Allied's salaried staff in Towson offered buyouts Unspecified number to be gone by September

August 01, 1996|By Ted Shelsby | Ted Shelsby,SUN STAFF

Salaried workers at the AlliedSignal Communications Systems plant in Towson were notified yesterday that an unspecified number of them will be losing their jobs by the end of the month.

Alan Dietrich, vice president and general manager of the Joppa Road defense plant called the approximately 500 members of the management staff into a meeting at 9 a.m. and asked that some accept a voluntary separation plan.

The work force reduction will be "under 10 percent" of the management staff, said Maria Trintis Stamas, a spokeswoman for the plant, who declined to be more specific.

Word of the work force reduction comes less than a week after company officials said the Towson plant and AlliedSignal's Technical Services division in Columbia, which has about 3,000 workers, would not be affected by a corporate restructuring that is expected to eliminate 3,200 jobs over the next two years.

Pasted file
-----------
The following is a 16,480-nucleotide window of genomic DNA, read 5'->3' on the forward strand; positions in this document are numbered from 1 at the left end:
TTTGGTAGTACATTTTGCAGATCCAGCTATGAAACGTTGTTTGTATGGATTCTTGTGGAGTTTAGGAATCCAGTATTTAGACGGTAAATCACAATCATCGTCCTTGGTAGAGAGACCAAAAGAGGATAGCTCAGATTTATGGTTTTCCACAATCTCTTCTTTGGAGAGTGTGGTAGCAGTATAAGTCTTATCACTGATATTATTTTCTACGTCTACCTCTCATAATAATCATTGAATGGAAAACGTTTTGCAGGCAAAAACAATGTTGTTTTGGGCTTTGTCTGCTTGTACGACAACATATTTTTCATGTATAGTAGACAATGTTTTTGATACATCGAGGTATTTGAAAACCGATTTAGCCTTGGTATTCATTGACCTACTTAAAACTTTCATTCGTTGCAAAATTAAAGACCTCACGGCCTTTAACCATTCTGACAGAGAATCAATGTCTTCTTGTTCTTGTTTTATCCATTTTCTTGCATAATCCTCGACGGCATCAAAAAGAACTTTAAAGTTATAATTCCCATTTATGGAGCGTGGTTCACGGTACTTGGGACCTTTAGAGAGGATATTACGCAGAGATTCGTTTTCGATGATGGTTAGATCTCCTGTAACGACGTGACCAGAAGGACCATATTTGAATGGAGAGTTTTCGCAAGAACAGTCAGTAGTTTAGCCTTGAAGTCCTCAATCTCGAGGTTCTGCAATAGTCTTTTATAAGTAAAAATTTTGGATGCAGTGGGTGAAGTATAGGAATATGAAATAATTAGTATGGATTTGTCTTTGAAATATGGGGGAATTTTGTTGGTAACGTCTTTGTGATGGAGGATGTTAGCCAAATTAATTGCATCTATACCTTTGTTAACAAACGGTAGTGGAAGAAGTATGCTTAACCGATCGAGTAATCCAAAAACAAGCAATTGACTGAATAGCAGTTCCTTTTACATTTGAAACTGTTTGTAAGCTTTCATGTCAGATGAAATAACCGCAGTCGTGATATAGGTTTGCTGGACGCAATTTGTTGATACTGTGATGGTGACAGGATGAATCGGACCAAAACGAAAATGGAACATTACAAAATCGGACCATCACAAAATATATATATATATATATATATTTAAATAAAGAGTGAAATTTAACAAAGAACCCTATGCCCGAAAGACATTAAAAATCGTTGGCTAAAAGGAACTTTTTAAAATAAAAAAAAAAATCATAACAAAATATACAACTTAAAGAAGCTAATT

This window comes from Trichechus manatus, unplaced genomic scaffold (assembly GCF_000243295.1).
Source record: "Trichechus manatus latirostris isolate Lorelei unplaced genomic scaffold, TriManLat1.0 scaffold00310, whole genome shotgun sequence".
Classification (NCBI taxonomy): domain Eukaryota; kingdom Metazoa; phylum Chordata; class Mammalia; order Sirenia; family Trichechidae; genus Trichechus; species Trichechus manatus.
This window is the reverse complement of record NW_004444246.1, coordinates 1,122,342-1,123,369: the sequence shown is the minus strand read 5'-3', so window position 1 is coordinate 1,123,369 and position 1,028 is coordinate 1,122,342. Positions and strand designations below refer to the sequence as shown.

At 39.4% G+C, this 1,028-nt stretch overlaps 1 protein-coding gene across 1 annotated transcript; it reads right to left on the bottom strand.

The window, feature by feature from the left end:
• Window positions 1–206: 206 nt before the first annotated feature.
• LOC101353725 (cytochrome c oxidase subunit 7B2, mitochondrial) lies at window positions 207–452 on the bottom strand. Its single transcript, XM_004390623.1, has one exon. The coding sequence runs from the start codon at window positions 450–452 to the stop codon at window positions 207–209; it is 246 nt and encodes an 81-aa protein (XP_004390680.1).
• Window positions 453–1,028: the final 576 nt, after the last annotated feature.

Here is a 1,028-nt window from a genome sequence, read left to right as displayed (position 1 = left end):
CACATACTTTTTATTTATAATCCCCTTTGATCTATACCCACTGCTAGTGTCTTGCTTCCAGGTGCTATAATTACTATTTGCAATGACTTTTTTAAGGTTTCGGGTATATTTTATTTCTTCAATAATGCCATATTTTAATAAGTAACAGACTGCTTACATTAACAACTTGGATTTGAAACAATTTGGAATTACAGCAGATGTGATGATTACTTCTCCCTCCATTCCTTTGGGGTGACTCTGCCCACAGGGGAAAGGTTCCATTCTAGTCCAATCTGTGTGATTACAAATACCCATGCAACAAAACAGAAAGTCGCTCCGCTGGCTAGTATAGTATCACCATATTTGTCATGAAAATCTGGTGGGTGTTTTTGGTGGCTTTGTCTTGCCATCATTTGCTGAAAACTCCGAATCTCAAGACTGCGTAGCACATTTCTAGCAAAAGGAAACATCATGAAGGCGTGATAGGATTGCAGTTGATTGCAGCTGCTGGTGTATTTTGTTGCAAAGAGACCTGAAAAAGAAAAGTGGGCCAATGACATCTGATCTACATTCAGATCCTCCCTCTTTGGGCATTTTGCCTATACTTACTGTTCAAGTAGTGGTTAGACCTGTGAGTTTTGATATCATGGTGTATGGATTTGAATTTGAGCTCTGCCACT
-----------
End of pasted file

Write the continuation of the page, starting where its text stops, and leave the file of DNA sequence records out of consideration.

Trintis Stamas said the reduction at Towson is not connected with the corporate restructuring announced last week by AlliedSignal Chairman and Chief Executive Lawrence A Bossidy.

She said the reduction is due to delays in orders from government programs such as the plant's production of parts used in the Patriot missile.

She said there has also been a delay in the government's awarding of new contracts that the plant has bid on and that the current sales level at the plant was too low to support the work force.

Employees were also told also that if not enough workers accept the call for voluntary separation, the company would have to consider other actions to reduce the ranks of its engineering, administrative, support, finance and contract staff at the end of the month.

Trintis Stamas declined to say what steps might be taken.

She said the separation plan will not apply to the plant's production workers, which account for the other 500 workers at the Towson plant.

In January the Towson plant announced the layoffs of 160 workers. The action fell evenly between hourly workers -- primarily factory production line employees -- and salaried people.

That reduction was also blamed on a decline in sales.

According to Trintis Stamas, workers accepting the voluntary separation will be offered the same severance package presented to those laid off earlier this year. She said the company will have an out-placement center to help former employees find new jobs.

Pub Date: 8/01/96

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